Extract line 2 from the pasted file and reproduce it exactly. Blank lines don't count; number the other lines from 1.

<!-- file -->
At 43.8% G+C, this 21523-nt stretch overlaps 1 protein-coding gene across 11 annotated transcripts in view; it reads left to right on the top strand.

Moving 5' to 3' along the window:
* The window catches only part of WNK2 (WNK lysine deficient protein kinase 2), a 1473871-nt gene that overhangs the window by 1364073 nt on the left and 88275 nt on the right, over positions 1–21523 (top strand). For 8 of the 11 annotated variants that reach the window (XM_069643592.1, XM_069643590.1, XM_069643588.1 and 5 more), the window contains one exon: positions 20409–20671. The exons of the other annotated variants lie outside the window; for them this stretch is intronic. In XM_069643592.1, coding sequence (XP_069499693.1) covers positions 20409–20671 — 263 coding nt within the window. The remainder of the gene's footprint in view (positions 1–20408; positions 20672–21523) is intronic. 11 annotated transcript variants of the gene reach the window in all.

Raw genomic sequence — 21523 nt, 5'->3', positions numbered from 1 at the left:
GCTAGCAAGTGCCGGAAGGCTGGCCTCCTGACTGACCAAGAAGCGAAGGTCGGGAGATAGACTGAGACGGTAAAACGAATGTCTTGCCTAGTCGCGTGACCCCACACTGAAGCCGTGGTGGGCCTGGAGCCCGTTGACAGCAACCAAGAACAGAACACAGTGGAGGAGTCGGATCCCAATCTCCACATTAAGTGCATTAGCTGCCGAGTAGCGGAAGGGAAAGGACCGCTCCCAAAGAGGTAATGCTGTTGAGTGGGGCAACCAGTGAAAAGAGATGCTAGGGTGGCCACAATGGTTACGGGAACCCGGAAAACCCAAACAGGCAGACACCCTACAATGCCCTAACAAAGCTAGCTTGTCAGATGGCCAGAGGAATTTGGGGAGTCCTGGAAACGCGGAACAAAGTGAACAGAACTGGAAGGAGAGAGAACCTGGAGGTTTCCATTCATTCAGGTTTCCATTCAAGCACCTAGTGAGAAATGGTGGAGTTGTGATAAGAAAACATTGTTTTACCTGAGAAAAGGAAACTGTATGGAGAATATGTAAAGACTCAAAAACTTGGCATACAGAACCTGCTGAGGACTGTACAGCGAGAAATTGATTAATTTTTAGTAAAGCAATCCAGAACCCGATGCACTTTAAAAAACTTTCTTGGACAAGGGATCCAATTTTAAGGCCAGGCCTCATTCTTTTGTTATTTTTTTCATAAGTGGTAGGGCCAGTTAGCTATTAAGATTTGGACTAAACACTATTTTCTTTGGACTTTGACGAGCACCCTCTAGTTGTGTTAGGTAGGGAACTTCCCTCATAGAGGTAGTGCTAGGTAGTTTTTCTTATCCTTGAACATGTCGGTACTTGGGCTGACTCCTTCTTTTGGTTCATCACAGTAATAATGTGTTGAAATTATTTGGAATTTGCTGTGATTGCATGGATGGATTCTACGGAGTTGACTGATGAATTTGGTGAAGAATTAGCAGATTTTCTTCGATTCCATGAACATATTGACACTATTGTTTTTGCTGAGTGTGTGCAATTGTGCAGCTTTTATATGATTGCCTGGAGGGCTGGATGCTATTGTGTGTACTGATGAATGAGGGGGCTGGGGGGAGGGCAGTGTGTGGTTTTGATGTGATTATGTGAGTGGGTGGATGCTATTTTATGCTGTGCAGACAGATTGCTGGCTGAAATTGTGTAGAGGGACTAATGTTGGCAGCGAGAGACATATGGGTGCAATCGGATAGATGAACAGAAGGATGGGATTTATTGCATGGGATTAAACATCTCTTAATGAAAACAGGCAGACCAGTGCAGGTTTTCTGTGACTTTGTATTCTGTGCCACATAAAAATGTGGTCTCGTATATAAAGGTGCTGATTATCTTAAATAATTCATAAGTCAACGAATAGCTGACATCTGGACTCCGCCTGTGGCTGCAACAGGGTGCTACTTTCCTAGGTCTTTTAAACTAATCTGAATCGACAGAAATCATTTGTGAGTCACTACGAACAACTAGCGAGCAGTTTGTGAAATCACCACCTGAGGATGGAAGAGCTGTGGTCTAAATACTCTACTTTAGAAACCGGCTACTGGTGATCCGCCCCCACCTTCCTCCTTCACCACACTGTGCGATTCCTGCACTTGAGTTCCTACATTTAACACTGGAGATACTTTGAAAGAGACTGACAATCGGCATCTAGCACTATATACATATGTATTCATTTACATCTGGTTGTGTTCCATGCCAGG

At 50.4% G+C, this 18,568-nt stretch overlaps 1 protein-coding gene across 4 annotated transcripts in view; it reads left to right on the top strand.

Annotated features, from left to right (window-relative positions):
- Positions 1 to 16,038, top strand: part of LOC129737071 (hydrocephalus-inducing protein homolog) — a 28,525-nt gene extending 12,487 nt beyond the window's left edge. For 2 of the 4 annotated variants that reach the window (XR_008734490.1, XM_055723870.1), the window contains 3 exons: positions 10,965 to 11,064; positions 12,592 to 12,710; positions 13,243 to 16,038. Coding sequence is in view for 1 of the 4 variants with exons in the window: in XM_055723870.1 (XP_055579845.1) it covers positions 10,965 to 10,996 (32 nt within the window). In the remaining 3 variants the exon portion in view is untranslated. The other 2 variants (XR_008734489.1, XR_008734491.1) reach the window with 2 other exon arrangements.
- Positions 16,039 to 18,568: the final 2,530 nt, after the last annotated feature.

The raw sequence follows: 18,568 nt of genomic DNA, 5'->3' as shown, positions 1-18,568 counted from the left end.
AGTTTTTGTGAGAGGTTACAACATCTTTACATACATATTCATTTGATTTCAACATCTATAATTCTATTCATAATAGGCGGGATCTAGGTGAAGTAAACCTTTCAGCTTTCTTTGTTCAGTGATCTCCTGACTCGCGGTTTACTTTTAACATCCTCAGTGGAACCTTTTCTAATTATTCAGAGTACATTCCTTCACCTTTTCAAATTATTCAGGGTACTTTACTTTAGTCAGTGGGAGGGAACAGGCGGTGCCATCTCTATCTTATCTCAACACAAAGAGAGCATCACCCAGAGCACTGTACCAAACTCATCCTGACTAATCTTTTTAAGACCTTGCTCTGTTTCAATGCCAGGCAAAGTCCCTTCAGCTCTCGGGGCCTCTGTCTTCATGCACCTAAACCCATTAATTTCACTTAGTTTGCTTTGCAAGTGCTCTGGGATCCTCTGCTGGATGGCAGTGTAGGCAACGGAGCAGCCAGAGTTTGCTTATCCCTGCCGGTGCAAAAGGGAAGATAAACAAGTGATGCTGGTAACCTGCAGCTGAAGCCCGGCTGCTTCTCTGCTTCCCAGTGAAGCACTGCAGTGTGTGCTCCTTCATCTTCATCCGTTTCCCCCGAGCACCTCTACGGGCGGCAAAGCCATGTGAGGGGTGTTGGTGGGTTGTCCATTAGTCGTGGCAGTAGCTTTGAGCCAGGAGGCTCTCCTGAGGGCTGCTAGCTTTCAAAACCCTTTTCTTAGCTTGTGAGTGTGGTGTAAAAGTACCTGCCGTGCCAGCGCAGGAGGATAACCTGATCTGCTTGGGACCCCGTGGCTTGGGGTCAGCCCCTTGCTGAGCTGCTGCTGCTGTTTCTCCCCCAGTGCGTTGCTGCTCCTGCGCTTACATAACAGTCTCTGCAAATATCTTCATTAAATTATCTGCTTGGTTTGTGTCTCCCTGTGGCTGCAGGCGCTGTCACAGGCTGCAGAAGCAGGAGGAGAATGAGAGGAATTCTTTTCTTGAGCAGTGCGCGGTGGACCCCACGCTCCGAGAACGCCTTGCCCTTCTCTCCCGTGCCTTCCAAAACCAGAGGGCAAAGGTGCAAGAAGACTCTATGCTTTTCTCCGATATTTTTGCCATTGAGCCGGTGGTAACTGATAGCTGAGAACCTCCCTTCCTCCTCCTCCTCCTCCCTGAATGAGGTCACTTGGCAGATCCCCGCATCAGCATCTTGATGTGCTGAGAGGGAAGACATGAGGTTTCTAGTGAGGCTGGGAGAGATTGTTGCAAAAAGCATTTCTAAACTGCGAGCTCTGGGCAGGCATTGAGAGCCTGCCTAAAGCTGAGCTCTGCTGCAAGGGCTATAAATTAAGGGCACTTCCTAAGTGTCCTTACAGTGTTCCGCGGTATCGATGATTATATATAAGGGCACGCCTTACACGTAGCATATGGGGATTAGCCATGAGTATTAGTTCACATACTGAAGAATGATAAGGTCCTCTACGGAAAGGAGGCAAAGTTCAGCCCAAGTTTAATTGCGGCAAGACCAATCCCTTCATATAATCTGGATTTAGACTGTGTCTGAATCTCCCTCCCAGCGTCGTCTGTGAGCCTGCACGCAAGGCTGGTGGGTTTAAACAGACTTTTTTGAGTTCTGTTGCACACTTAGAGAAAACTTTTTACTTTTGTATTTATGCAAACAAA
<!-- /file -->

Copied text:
Moving 5' to 3' along the window: